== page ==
US Trade Representative Katherine Tai, in a speech on Oct 4, said that instead of the decoupling of the United States and China, perhaps people can start thinking about “recoupling”, indicating that the notion of decoupling is either over or is losing relevance.
Is she right? Did decoupling ever happen? If so, to what extent and will it continue to happen in the future? What are the implications for businesses?
The Trump administration imposed or threatened to impose a range of measures that some viewed as precursory to the two countries decoupling in economic, trade and technology terms. These measures included putting a number of Chinese tech companies, such as Huawei, SenseTime and Hikvision, on an “entity list” and imposing restraints on them in doing business with the US.
Besides, there was the threat of “cleaning the network” – barring Chinese participation in the US communications network, threatening US operations of some Chinese firms such as TikTok, WeChat and Xiaomi.
At the height of the COVID-19 outbreak in China in the beginning of 2020, many expected a large number of foreign companies, particularly US companies, to leave China in droves. These people called this expected phenomenon “de-sinicization”.
Let us examine what has happened since then.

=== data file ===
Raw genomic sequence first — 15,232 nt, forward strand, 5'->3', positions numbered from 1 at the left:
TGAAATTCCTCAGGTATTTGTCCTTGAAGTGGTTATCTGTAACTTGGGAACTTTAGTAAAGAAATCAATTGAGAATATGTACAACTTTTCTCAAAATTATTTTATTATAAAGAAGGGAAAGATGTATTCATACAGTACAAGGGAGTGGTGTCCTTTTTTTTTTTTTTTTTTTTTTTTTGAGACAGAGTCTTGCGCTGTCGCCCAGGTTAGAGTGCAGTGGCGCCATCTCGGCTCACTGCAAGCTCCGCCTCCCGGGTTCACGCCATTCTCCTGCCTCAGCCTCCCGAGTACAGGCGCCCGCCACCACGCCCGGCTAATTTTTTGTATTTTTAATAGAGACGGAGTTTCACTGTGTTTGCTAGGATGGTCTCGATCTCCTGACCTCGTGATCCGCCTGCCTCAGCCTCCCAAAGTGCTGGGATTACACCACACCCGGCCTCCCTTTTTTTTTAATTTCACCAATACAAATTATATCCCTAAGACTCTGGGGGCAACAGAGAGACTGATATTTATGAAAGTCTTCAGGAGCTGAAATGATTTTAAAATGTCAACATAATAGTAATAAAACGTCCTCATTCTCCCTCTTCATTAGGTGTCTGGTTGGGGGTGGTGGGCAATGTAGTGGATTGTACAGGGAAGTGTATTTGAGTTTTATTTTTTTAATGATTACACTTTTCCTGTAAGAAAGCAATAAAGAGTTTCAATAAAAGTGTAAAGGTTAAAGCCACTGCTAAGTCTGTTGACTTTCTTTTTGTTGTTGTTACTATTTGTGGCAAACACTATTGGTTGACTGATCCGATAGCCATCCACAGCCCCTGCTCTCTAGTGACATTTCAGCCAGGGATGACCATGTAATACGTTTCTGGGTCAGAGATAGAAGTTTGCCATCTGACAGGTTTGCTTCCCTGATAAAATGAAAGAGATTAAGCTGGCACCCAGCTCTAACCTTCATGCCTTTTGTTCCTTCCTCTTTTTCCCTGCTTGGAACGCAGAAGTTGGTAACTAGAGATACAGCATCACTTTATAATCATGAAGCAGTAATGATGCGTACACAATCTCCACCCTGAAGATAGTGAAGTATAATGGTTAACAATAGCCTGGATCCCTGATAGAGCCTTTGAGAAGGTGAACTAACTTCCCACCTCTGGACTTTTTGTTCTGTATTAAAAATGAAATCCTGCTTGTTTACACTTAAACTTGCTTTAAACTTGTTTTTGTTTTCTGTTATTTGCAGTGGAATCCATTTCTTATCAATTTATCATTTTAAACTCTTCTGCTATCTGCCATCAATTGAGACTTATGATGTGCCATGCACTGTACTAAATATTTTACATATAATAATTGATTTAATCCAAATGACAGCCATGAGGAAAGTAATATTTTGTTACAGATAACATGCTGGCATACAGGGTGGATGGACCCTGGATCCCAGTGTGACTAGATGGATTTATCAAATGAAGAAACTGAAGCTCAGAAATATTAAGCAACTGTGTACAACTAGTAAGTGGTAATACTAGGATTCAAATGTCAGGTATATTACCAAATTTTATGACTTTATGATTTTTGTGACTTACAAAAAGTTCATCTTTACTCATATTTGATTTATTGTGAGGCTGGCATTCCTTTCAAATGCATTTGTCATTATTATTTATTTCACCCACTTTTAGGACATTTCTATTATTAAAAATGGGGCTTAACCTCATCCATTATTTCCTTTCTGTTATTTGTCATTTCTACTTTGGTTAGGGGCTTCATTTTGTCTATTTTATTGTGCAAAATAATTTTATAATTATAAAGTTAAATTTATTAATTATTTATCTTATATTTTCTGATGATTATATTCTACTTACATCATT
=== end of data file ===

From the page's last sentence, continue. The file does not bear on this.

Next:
According to a recent Financial Times report, inflow of funds to China has reached a new record. Cumulative foreign direct investment has risen from $587 billion in 2010 to $1.9 trillion in 2020. Although global FDI flows fell 35 percent to $1 trillion last year, FDI inflows into China still rose from $141 billion to $149 billion.
Similarly, US-China bilateral trade reached $630 billion in 2020, a 16.4 percent increase over 2019. In the first six months of 2021, it grew 45.7 percent year-on-year to $341 billion.
In a survey by Shanghai American Chamber of Commerce released in September, 72 percent of 125 respondents with manufacturing operations in China said they had no plans to move any production out of China in the next three years.
Separately, Professors Samantha Vertherms of the University of California, Irvine and Jiakun Jack Zhang of the University of Kansas have found that the US-China trade war has not prompted American businesses to leave the Chinese market.
The record FDI flow into China in 2020 indicates that businesses in both countries remain “deeply integrated” with each other. The authors wrote, “Decoupling… has been greater in the minds of politicians and pundits than the reality of true businesses in China, we find little evidence that US (multinationals) are playing their part in the great power rivalry by patriotically abandoning China.”
Before the Trump administration took specific measures against China, most thought humanity was entering an era of ubiquitous connectivity aided by the internet, artificial intelligence and advancing network technology. Countries, multilateral institutions, businesses and individuals were assuming the continuation of that scenario into the future.
The measures of the Trump administration and the subsequent outbreak of the pandemic changed that picture significantly, leading to greater clarity about differences in agendas of the two strongest powers in the world.
Against this backdrop, various sectors have been reacting to these driving forces in very different ways.
While the US has restrained Huawei from participating in the building of the 5G communications network in its domestic market, US tech firms can still work with Huawei in international 5G standards development activities.